learning may play a critical role in their success. However, limited theoretical or empirical research exists to explain how learning occurs and the conditions that support learning in this context. In this article, we draw upon a wealth of literature, ranging from organization theory, policy process and change, and network analysis, to establish a framework of
collective learning to guide inquiry in learning in collaborative governance settings. We apply our learning framework to a study of learning in a collaborative ecosystem restoration program in the Florida Everglades. We use the framework to guide a study of how learning processes and products are linked within a collaborative using a case-based, inductive approach at two levels of analysis—the larger program level and the subcase level of a learning product case. Our multilevel analysis draws upon survey and interview data to examine how the framework helps diagnose the specific types of learning processes and products that emerge in this setting, as well as the factors that influence these learning processes. In doing so, the analysis illuminates theoretical propositions, not explained by the broader literature on collective learning, around the structural, social, and technological features of the collaborative, which may foster learning. To download paper, click here.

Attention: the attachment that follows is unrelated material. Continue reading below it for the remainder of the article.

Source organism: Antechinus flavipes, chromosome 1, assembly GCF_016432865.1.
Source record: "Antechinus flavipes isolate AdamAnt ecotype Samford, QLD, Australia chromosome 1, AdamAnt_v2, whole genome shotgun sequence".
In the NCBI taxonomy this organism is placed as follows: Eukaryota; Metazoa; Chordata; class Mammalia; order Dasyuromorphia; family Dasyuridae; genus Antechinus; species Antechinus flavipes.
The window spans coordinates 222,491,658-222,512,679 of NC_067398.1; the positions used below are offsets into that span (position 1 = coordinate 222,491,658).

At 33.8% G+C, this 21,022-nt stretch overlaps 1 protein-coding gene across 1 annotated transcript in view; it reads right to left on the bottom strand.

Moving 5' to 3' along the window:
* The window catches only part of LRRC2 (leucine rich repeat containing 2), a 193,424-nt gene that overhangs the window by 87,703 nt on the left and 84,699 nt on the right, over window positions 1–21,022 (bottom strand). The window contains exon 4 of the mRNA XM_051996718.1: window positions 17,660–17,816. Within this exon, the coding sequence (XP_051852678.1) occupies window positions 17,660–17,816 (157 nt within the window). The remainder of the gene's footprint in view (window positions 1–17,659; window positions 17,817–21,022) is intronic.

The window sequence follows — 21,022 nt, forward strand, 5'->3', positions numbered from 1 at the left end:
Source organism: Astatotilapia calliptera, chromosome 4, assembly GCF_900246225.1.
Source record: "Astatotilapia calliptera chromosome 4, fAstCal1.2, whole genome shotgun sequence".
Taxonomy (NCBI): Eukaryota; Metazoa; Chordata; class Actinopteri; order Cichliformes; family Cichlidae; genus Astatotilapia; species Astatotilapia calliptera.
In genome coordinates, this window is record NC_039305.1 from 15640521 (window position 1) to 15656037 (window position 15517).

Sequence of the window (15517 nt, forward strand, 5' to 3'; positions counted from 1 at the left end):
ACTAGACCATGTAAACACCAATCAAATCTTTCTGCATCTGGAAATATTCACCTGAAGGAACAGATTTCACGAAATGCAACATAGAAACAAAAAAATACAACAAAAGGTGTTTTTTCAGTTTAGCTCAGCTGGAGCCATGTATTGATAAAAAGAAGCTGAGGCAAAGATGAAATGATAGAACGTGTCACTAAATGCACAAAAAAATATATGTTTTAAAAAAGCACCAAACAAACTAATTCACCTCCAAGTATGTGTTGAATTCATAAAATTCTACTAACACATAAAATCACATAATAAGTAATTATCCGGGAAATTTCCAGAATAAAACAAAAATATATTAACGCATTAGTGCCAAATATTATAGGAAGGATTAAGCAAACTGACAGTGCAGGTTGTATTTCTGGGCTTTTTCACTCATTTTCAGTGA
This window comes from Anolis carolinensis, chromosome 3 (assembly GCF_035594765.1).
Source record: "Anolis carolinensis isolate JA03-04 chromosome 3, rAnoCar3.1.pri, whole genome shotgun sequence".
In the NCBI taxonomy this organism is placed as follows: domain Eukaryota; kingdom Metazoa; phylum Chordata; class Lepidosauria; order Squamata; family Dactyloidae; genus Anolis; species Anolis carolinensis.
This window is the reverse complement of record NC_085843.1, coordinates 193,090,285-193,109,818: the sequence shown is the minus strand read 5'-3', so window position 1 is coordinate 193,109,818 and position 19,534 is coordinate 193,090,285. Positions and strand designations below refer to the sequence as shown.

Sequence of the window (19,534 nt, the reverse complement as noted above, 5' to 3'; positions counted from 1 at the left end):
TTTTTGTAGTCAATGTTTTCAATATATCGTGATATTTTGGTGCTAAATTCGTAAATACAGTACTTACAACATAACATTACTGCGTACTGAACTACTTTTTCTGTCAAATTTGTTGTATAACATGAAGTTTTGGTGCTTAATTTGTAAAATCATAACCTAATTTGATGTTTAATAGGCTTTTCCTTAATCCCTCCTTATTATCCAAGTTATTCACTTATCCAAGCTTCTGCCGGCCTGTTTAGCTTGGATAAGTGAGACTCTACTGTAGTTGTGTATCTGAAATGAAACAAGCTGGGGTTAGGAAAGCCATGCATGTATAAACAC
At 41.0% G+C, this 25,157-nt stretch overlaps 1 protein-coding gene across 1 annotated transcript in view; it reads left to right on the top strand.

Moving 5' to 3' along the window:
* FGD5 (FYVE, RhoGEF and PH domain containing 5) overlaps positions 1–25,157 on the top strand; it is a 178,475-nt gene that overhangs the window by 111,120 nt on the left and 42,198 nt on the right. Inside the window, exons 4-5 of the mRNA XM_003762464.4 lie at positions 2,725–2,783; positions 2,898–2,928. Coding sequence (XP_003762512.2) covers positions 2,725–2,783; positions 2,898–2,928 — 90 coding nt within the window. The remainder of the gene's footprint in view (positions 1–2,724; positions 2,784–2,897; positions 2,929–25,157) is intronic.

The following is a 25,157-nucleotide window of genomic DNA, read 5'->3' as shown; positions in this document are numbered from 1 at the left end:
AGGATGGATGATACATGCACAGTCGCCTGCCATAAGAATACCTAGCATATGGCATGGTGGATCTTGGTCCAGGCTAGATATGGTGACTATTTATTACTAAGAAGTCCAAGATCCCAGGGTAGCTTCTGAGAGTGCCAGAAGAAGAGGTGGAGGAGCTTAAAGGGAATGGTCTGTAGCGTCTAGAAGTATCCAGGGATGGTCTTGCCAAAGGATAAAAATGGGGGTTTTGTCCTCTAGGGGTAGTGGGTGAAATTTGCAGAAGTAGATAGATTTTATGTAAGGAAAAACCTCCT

Abstract: In public policy processes, collective learning among policy actors is important in shaping how these processes unfold and the types of policy outcomes that may result. Despite a widespread interest in learning by policy scholars, researchers face a number of conceptual and theoretical challenges in studying learning across different collective settings within policy processes. In this article, we offer a theoretically grounded approach to defining and understanding collective-level learning. In defining learning, we first draw out the connection between learning processes and learning products, both cognitive and behavioral. In examining learning processes, we further explore the relationship between individual and collective learning. Then we identify and define the key characteristics of collective settings that will likely influence learning processes. We conclude by offering recommendations for policy scholars to apply this approach in studies of learning across diverse policy contexts. To download paper, click here.